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19th Mar 2024

The ambitious journey towards the Terminal in a Garden

Terminal 2 at Kempegowda International Airport Bengaluru (BLR Airport) is a passenger experience unlike any other.

Rich in biophilic design principles, the innovative landscape and architectural approach taken with Terminal 2 aims to alleviate the stress that is so commonly associated with commuting by air — while simultaneously connecting a wide audience to nature, biodiversity and Karnataka’s rich heritage and culture.


Andrew Haines, senior associate at pioneering international landscape architecture practice Grant Associates, has been strongly involved with this milestone project since 2016. As the airport started to welcome its first international passengers towards the end of 2023, Andrew joined Chennai-based architectural photographer Sreenag Pictures to document what has been collectively achieved, and to talk through the journey towards achieving the ‘Terminal in a Garden’ vision as part of the Everything Comes Together series.

“An amazing opportunity”

Andrew explains on the show how the opportunity to be involved in this remarkable project first came about, and how its early ideation was grounded in Grant Associates’ previous, award-winning work.

“After we completed Gardens by the Bay in Singapore [in 2012], a number of the [BIAL] client team were lucky enough to see it for themselves,” shares Andrew on the show. “That started to generate a conversation around [the role of] landscape architects and who might be best placed to take on such an amazing opportunity at Kempegowda.”

“We worked on the masterplan in 2013 … with a focus on a new terminal as part of that masterplan. I believe that the combination of seeing our approach and innovation with the completed Gardens by the Bay project alongside our masterplan work placed us in a good position to have a conversation around T2.”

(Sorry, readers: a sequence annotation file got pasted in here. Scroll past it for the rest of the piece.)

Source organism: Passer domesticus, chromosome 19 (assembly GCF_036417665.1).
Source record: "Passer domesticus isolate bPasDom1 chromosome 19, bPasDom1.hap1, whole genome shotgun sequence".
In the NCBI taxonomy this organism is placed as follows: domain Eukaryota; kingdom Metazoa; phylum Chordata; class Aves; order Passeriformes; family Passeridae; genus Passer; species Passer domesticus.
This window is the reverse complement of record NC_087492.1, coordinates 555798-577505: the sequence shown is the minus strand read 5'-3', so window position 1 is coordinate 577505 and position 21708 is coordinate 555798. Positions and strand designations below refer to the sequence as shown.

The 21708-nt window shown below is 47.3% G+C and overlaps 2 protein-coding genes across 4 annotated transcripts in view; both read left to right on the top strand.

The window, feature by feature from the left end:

“A building within a landscape”

“We were interviewed for the project in 2016 … at the same time as architects were also being interviewed for a competition for the design of the building. One key aspect of the brief - and for appointing us - was to create a building that sat within a landscape. BIAL’s vision was a ‘Terminal in a Garden’, and that was the starting point.”

Working in collaboration with New York based architects SOM, a design team would ultimately be appointed and built around fulfilling this ambitious vision in Bangalore and re-imagining the future of airport travel. “We immersed ourselves in everything Bangalore,” recalls Andrew; “that was really the start of this long journey to the fruition of the terminal that you see today.”

“A series of gardens along the passengers journey”

“We were incredibly interested in this idea of a journey: from the client’s point of view, the journey of a passenger starts at home when they are booking their flight and eventually making their way to the airport. So we had fascinating discussions with the client and with the architects about how passengers will arrive and also thinking about the ‘pulse’ of particular passengers — recognising that there are different pulses for business and vacation travellers. We were thinking about all of these different passenger profiles and how they would use the terminal.”